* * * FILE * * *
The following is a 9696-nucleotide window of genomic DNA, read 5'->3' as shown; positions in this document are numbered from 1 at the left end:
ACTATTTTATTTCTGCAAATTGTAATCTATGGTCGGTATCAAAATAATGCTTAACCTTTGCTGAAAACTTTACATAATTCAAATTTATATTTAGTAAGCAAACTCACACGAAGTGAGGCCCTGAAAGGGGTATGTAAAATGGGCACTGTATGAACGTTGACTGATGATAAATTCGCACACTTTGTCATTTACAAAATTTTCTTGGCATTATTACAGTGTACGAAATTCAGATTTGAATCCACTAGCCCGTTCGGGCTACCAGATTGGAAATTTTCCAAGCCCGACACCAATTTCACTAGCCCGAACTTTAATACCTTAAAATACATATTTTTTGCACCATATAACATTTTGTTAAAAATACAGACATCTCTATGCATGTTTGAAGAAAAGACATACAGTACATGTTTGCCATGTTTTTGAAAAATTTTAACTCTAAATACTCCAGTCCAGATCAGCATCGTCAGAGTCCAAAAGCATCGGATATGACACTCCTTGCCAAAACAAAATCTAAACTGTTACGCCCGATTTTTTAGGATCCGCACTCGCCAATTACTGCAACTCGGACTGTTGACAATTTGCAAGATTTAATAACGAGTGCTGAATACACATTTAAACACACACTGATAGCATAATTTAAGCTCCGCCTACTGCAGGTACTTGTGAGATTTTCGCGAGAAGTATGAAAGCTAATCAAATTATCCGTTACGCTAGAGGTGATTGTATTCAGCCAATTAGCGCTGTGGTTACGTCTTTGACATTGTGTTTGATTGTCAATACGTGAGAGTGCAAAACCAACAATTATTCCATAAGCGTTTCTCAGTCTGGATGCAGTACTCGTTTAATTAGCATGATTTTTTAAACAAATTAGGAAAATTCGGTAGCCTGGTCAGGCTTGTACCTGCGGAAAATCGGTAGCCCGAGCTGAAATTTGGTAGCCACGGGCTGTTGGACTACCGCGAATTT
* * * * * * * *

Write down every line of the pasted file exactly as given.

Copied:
The following is a 9696-nucleotide window of genomic DNA, read 5'->3' as shown; positions in this document are numbered from 1 at the left end:
ACTATTTTATTTCTGCAAATTGTAATCTATGGTCGGTATCAAAATAATGCTTAACCTTTGCTGAAAACTTTACATAATTCAAATTTATATTTAGTAAGCAAACTCACACGAAGTGAGGCCCTGAAAGGGGTATGTAAAATGGGCACTGTATGAACGTTGACTGATGATAAATTCGCACACTTTGTCATTTACAAAATTTTCTTGGCATTATTACAGTGTACGAAATTCAGATTTGAATCCACTAGCCCGTTCGGGCTACCAGATTGGAAATTTTCCAAGCCCGACACCAATTTCACTAGCCCGAACTTTAATACCTTAAAATACATATTTTTTGCACCATATAACATTTTGTTAAAAATACAGACATCTCTATGCATGTTTGAAGAAAAGACATACAGTACATGTTTGCCATGTTTTTGAAAAATTTTAACTCTAAATACTCCAGTCCAGATCAGCATCGTCAGAGTCCAAAAGCATCGGATATGACACTCCTTGCCAAAACAAAATCTAAACTGTTACGCCCGATTTTTTAGGATCCGCACTCGCCAATTACTGCAACTCGGACTGTTGACAATTTGCAAGATTTAATAACGAGTGCTGAATACACATTTAAACACACACTGATAGCATAATTTAAGCTCCGCCTACTGCAGGTACTTGTGAGATTTTCGCGAGAAGTATGAAAGCTAATCAAATTATCCGTTACGCTAGAGGTGATTGTATTCAGCCAATTAGCGCTGTGGTTACGTCTTTGACATTGTGTTTGATTGTCAATACGTGAGAGTGCAAAACCAACAATTATTCCATAAGCGTTTCTCAGTCTGGATGCAGTACTCGTTTAATTAGCATGATTTTTTAAACAAATTAGGAAAATTCGGTAGCCTGGTCAGGCTTGTACCTGCGGAAAATCGGTAGCCCGAGCTGAAATTTGGTAGCCACGGGCTGTTGGACTACCGCGAATTT